Chilled to the Bone by Quentin Bates
Chilled to the Bone by Quentin Bates (Soho Press, 2013) is the third novel featuring Sergeant Gunnhildur Gisladottir (plus the e-book Winterlude which bridges between Cold Comfort and this book). For some time, there’s been growing interest in what, for want of anything better to label it, the reading public calls Scandinavian crime. Of course, from the time of the Vikings onwards, Scandinavians have been into the commission of a range of crimes and have celebrated their successes in sagas and crime novels — some of which have proved very popular. It’s therefore something of a coals-to-Newcastle irony to find a British author turning his hand to a police procedural series set in Iceland. He’s jumping on the bandwagon while it’s travelling past him at a fair speed. Not that I blame him. If an author sees a market niche ripe for exploitation, why not aim for it? Anyway, we’re into Iceland which has not received much attention from the fictioneers since Beowulf put it on the map. Of late, it’s proved to be an exciting place to be what with cod wars and the more recent piratical, i.e. Norse, behaviour of its banking system. Now recovering from the financial crisis following the banking collapse in 2008, it remains politically stable but, as this novel demonstrates, it continues to be secretive at the higher levels of society.
We tiptoe into action as one of the exclusive hotels in Reykjavík, where discretion is a byword, quietly calls in the police to report the death of an elderly shipowner. He expired while tied to a bed — such are the risks when older men with weak hearts submit to discipline. At first sight, there doesn’t seem to be anything terribly suspicious about the death, ignoring the local vice laws, of course. But, as is always the case when starting off on a police procedural, there’s more to discover. The narrative depends on multiple points of view, the most important of which are: the good Sergeant who leads the investigation, Hekla, the less-than-honest dominatrix, Joel Ingi Bragason, the civil servant who has an urgent need to find a missing laptop, and Baddo the (involuntarily) returning criminal. Although by some people’s moral standards, the inclusion of an S&M theme may be less than acceptable, we’re soon into the safer waters of murders. Better still, instead of the more usual deadpan melancholy which the Scandinavian writers bring to their own books, this actually has a faint sense of humour — not in the laugh-out-loud sense, you understand — but enough to raise the occasional smile. If it was accurately translated into the various Scandinavian languages, they would probably consider the book an outrageous comedy, but we southerners, being of a more dour nature, can accept an appropriate remark or wry observation without losing perspective on the more serious implications of a murder or two, and S&M shenanagins.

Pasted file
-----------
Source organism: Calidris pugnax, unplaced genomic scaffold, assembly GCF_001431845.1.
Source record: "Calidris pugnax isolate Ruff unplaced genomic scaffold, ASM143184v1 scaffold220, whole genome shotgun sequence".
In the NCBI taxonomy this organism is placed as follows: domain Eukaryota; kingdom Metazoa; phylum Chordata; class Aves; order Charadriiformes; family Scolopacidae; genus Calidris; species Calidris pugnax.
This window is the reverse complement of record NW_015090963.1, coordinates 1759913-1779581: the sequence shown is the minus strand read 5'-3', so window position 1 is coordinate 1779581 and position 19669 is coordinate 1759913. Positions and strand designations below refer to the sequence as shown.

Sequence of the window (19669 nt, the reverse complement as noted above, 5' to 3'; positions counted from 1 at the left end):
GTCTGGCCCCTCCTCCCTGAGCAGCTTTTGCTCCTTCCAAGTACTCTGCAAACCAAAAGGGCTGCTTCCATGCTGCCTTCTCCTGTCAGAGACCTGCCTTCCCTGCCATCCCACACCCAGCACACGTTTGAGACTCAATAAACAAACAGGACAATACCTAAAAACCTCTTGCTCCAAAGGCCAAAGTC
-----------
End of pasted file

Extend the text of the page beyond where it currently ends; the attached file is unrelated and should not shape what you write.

Adding to the excitement, Gunna’s son, Gisli, has managed to fertilise two young women. At this point, with neither woman aware of the other, he leaves on his trawler, tasking his mother to consider how best to resolve this socially awkward situation. Prospective grandmothers have a tough life in the far North. Apart from this dual pregnancy, the good sergeant’s family life is reassuringly normal. Indeed, one of the reasons why the case takes slightly longer to resolve is because the police officers mostly go home at the end of their shifts. Although there’s some money made available later in the investigation to pay overtime, the police are not completely obsessed — no Wallanders here. In establishing priorities, some aspects of the work can always wait until the next day. In part, this reflects a society which is relatively low crime. This does not deny the sergeant has a reasonably long to-do list. But, in her defence, the failure of those in positions of power to pass over a full brief relegates their work down the list. Until the significance of the missing laptop becomes apparent, that is. Then everyone in the game gets to reassess where they stand and what needs to be done.
Chilled to the Bone is an excellent novel. The elements of the crimes in motion are nicely laid out through the different points of view. The dominatrix proves to be sympathetic albeit of a very practical turn of mind. Even Baddo, the appropriately named villain of the piece, is given a completely fair run. He may be murderously efficient, but we can all understand his approach to life. The man emerging with the least sympathy is the civil servant who allowed the laptop to be exposed to the risk of loss. The outcome for him is all too credible. This leaves me impressed. The book flirts with Scandinavian darkness, something that’s built into the psyche of books like this, if only because of the enduring cold during winter, but manages to emerge on a steady and fairly positive note (the British influence showing through).
A copy of this book was sent to me for review.